Army already owns underutilized training sites
Author: - November 6, 2009 - Updated: November 6, 2009
U.S. Rep. Mike Coffman criticized gubernatorial candidate Josh Penry for his position on Piñon Canyon expansion in the Oct. 23 issue of The Colorado Statesman. Coffman’s arguments rest on two points — that the Piñon Canyon expansion is necessary to properly train our troops, and that the Army would not use eminent domain to expand Piñon Canyon.
Neither argument is sound.
The expansion of Piñon Canyon is not necessary to properly prepare our men and women in uniform. The Department of Defense controls approximately 25 million acres nationwide. This land is not fully utilized. For instance, in a Feb. 24 House Armed Services Subcommittee hearing, Rep. Rob Bishop, R-Utah, stated that the 1.7 million acre Dugway Proving Grounds is “underutilized.” Weeks later, Sen. Kay Bailey Hutchison, R-Texas, made a similar point about Fort Bliss.
Coffman has dismissed these criticisms as the panderings of politicians who want the federal dollars that accompany troop assignments. He omits that in Utah and Texas, training would not require federalizing private land and eliminating private businesses.
Coffman states that his position on the House Armed Services Committee obligates him to make sure our military is adequately equipped and trained to defend our interests. He could start by making sure the Department of Defense effectively and efficiently uses the 25 million acres it already controls. To date, the department has not responded to a congressional request for an inventory and evaluation of land assets made in Section 366 of the 2003 National Defense Authorization Act.
Reports from a variety of sources criticize Army land use and acquisition methods because the process is upside down. Rather than starting with a nationwide assessment of land assets and their utilization, each installation proposes its land needs. Reports that point to this problem include a 1999 Rand report entitled “Does the Army Have a National Land Use Strategy?,” Government Accounting Office reports GAO/NSIAD-90-44BR and GAO/NSIAD-91-103, and Army Audit Agency Report AA 98-92.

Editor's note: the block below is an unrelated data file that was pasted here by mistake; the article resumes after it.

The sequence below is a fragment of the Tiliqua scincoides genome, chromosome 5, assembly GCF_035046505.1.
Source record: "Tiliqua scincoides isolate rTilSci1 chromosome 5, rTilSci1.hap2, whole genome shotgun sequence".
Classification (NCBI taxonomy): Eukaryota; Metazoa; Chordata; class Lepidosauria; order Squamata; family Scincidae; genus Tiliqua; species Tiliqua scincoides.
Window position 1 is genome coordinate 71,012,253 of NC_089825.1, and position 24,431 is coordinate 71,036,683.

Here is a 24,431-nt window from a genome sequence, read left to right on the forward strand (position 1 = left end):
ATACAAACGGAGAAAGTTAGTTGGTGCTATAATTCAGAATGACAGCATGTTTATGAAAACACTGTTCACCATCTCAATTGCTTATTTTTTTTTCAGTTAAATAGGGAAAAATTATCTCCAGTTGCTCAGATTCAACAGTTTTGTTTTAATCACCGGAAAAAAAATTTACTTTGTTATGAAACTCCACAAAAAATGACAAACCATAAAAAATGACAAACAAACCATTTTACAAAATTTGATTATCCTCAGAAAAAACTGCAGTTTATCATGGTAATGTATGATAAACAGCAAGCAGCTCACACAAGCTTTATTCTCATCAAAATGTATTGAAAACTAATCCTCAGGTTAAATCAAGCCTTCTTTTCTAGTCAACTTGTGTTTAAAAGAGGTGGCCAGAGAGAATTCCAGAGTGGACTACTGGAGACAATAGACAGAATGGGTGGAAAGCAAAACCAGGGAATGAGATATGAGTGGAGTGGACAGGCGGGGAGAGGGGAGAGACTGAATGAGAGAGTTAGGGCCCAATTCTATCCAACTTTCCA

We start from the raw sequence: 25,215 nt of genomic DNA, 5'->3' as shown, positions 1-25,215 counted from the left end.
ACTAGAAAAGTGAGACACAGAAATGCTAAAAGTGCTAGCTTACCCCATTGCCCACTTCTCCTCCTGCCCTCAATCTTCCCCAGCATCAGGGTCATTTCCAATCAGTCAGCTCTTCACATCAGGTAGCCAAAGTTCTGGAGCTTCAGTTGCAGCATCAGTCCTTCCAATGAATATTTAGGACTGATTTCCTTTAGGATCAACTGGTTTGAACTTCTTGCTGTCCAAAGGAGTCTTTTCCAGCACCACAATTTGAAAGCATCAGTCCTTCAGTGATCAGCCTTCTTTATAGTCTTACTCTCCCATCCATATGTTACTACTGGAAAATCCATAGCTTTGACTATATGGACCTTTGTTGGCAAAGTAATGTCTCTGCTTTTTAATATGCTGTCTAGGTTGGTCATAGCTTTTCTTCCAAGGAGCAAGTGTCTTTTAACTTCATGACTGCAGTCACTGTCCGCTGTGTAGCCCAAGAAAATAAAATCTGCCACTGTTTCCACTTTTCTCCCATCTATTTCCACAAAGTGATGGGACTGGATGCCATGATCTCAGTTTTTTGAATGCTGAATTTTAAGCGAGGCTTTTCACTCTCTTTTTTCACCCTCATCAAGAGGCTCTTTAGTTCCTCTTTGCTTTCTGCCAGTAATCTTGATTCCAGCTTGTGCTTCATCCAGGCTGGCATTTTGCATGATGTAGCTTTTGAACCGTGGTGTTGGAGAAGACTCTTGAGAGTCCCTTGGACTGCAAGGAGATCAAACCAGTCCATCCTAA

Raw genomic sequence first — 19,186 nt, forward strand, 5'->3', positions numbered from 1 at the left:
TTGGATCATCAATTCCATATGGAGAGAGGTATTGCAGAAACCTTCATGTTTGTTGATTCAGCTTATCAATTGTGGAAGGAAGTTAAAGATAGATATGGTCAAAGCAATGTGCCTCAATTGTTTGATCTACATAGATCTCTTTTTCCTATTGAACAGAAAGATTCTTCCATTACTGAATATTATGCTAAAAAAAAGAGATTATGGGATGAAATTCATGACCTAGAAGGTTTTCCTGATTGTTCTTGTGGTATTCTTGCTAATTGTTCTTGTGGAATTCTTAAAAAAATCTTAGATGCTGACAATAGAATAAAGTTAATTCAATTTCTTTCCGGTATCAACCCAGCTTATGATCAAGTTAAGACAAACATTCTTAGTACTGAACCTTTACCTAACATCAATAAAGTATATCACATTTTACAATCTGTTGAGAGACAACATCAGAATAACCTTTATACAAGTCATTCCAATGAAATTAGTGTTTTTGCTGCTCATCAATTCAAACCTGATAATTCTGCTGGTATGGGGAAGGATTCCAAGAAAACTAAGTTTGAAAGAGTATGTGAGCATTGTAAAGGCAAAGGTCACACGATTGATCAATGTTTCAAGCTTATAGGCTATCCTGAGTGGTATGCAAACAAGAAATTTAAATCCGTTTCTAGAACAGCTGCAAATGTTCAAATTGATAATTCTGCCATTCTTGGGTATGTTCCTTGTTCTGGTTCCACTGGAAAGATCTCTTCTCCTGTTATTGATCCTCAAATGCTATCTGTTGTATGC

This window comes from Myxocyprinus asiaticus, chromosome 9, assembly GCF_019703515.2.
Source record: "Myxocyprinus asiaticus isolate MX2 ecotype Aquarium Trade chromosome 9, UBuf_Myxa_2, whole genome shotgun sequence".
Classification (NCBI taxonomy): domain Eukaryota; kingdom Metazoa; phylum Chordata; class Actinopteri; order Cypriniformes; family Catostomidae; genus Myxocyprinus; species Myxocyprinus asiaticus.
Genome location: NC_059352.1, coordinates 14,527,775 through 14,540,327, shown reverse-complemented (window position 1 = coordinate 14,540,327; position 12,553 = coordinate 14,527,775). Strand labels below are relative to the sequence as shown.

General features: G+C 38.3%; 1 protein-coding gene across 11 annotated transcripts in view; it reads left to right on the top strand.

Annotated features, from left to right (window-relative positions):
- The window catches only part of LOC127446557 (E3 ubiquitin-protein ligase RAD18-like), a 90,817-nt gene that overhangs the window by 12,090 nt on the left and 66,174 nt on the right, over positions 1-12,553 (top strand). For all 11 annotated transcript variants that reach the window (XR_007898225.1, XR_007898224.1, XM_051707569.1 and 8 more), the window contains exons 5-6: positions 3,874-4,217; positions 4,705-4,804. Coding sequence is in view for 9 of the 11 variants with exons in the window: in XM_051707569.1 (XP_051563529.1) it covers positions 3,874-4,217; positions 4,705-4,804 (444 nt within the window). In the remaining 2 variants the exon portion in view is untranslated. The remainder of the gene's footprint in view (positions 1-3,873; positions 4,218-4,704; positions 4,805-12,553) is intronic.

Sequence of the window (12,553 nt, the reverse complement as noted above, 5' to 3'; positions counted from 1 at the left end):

Planning upward from the installation level drives inter-base rivalries and politicizes the planning of military training. Politicians intercede to bring federal money to their regions. The mission of our military is national defense, not economic subsidy of local economies.
Coffman’s assertion that the Army has abandoned the use of eminent domain lacks historical perspective. History in southeast Colorado illustrates that statements from the Army regarding condemnation are temporary. In 1981, the Army stated they had “willing sellers” and would not condemn private land in order to create Piñon Canyon. Two years later, in 1983, most of the 243,710-acre parcel was condemned.
Also in the early 1980s, the Army said it would not expand Piñon Canyon, it would not use live fire and it would make full payment in lieu of property taxes on the Piñon Canyon parcel. It later reversed its position on all those statements.
The Army position on condemnation also has flip-flopped regarding expansion. In February 2006, the Army took condemnation off the table. In May 2006, it put it back on the table. Recently, it is back off the table.
Would you have confidence in the latest bureaucratic position on condemnation if your community, your land, your lifestyle and your business were at stake?